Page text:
Saturday, February 24, 2024
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HomeBeef‘I saw pictures of Highland cattle online and fell in love’
Catherina Cunnane
Catherina Cunnane
Catherina Cunnane hails from a sixth-generation drystock and specialised pedigree suckler enterprise in Co. Mayo. She currently holds the positions of editor and general manager at That's Farming, having joined the firm during its start-up phase in 2015.
Reading Time: 5 minutes

‘I saw pictures of Highland cattle online and fell in love’

That’s Farming editor, Catherina Cunnane, in conversation with 24-year-old Niamh Igoe in this week’s women in ag segment. The Highland cattle breeder – who is based in the US – discusses her links with Ireland, how a gift of a Highland to celebrate her graduation sparked a new venture and how she developed a 10-strong fold.

“I am living in Chicago, IL, where I run what I call Niamh’s Ark with my parents, Margaret and Vincent.

Farming is a tradition going back three generations on both sides. My mother is from Laraghmore, Co Galway, and my father is from Castleconnor, Co Sligo. Both sides raised cattle and sheep.

They thought they had left farming behind when they moved to Chicago, but then they had me. I used to skip school to go to the mart, and every spring, I would take in orphaned lambs and goats to bottle raise.

Ever since I was very young, I have been madly in love with animals. I used to go farming with my family in the west of Ireland.

We always had horses for my siblings and I to ride growing up. I fell in love with cattle when we lived in Ireland. I used to milk cows with my neighbour, Gerry Costello, Co Galway.

Also, I would name all calves and feed them after school. After we moved back to the US, I started taking in orphaned goats and lambs, and from there, the farm grew.

I call my farm Niamh’s Ark as there is always quite a mix of animals such as goats, sheep, donkeys, horses, mules, cows, and pigs.

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Highland cattle farmer 

My farm is in Manhattan, IL, an hour south of Chicago. I ventured into Highland cattle in May 2020. I was graduating from college during the beginning of the pandemic, and my graduation ceremony had been cancelled.

My parents decided that I could get a Highland heifer as a way to celebrate. I had been obsessed with Highlands for years. My parents told me I could get one cow on a Wednesday, and that Saturday, I picked up my two first heifers. That has turned into my fold of ten highlands in just two years.

I got my first two girls when they were 6-months-old in May 2020. Rosie is red, and Clodagh is yellow.

They both had beautiful little heifer calves this January that I will retain for future breeding. One of the pictures included is me with Rosie, my first heifer, watching her newborn heifer, Scarlett, warm up.

This was a very exciting day as I saw Rosie, one of my first heifers, have her first calf.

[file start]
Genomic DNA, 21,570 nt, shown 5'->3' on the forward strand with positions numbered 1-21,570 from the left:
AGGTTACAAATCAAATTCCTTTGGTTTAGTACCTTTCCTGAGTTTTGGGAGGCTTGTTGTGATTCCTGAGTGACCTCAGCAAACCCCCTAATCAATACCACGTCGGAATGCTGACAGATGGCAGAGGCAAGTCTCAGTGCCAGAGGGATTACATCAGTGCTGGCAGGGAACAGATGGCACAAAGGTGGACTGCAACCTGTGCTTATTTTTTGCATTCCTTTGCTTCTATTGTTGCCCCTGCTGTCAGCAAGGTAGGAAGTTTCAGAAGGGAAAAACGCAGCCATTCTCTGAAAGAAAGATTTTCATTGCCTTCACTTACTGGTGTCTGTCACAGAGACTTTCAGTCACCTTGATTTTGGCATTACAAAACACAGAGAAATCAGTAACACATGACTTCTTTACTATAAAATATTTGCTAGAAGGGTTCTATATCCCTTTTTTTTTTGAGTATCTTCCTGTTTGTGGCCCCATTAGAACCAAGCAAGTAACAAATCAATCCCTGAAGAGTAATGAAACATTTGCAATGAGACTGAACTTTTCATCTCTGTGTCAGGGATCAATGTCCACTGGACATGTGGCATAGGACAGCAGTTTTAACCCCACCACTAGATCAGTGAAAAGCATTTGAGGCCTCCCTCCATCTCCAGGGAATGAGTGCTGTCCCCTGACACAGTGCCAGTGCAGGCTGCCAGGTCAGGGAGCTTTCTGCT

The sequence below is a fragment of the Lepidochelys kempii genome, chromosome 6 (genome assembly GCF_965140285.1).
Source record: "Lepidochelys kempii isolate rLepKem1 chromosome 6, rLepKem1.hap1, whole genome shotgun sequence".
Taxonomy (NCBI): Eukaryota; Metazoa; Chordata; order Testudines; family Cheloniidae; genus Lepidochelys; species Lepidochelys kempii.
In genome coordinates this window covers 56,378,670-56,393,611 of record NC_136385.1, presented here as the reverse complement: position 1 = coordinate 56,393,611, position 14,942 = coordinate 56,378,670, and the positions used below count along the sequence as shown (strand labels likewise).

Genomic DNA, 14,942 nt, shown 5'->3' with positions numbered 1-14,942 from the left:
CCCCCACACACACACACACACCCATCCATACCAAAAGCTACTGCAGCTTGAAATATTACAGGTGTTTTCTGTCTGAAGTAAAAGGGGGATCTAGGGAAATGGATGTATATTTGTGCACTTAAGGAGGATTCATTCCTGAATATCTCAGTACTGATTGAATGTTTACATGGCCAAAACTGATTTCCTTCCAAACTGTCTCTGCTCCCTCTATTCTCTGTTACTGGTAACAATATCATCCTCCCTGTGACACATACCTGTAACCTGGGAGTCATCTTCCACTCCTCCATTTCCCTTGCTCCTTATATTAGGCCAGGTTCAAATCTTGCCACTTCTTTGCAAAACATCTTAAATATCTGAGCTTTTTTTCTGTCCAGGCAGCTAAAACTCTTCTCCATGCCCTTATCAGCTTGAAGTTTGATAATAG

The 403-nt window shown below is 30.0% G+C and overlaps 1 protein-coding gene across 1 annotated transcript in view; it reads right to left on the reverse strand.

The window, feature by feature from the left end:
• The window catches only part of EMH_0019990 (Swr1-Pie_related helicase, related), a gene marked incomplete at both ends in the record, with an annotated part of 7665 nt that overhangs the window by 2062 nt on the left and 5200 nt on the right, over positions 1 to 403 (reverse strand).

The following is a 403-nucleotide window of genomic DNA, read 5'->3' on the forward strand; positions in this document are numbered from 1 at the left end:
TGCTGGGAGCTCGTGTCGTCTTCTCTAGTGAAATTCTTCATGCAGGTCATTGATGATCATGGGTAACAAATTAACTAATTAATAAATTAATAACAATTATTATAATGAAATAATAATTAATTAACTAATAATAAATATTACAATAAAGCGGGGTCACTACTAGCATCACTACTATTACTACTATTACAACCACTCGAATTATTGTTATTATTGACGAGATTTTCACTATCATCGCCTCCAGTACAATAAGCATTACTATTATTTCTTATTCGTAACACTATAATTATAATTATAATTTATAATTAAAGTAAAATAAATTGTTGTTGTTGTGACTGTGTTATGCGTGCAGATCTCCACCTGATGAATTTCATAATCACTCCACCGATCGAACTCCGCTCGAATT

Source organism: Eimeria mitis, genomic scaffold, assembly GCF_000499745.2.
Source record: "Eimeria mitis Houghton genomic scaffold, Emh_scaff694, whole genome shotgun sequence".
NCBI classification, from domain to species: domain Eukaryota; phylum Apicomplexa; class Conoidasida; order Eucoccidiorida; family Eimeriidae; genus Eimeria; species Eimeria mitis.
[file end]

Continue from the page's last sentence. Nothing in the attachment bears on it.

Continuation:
I searched online and made some long road trips around the US, driving 10 hours each way for some. Moreover, I have done a lot of research on breeders across the US.

I actually made a Powerpoint presentation when deciding which bull I would buy for my heifers before selecting my bull JR.

TrtrtNiamh Igoe is a 24-year-old 10-strong Highland cattle breeder/farmer originally from Co Galway, Ireland, living in Chicago in the US.

Information about Highland cattle 

I first saw pictures of Highland cattle online and instantly fell in love. Highlands are very docile and friendly. They have big personalities and love to be doted on. Many of mine love to be brushed and will come running to the gate looking for treats when they see people.

They are all pedigrees. Highland cattle are known for their small size, beautiful long woolly coats, and large horns. They come in a range of colours such as white, red, dun, grey, silver, black and brindle.

They are extremely docile and friendly. Highlands have big personalities and love to be brushed. Highland calves look like fluffy little teddy bears so quickly steal your heart.

Now, I have ten Highlands, with nine of these being cows and one is a bull. My herd bull is named JR, and he stands 38 inches high.


I strive to breed pedigree Scottish Highlands. While I normally sell progeny, I am keeping some heifers. Highlands are slow to mature and do not come into heat until they are 2-years-old.

Generally, Highlands prefer to be outside, based on my experience. With the harsh Chicago winters, I pulled mine in. The calf’s small size helps the cows have easy births.

In my view, there are a lot of scams and mixed bred Highlands out there. If you find a reputable breeder and are willing to travel, it is easy enough to get them.

I have not visited the breed’s ‘home’ but hope to do so in a few years. Alongside my Highlands, I have a White English Dexter heifer and then some donkeys, horses, goats, and a mule.

But, all in all, I am just getting started and have plans to keep increasing the fold.

I have an Instagram page and TikTok where I share pictures of my Highlands and other animals.”


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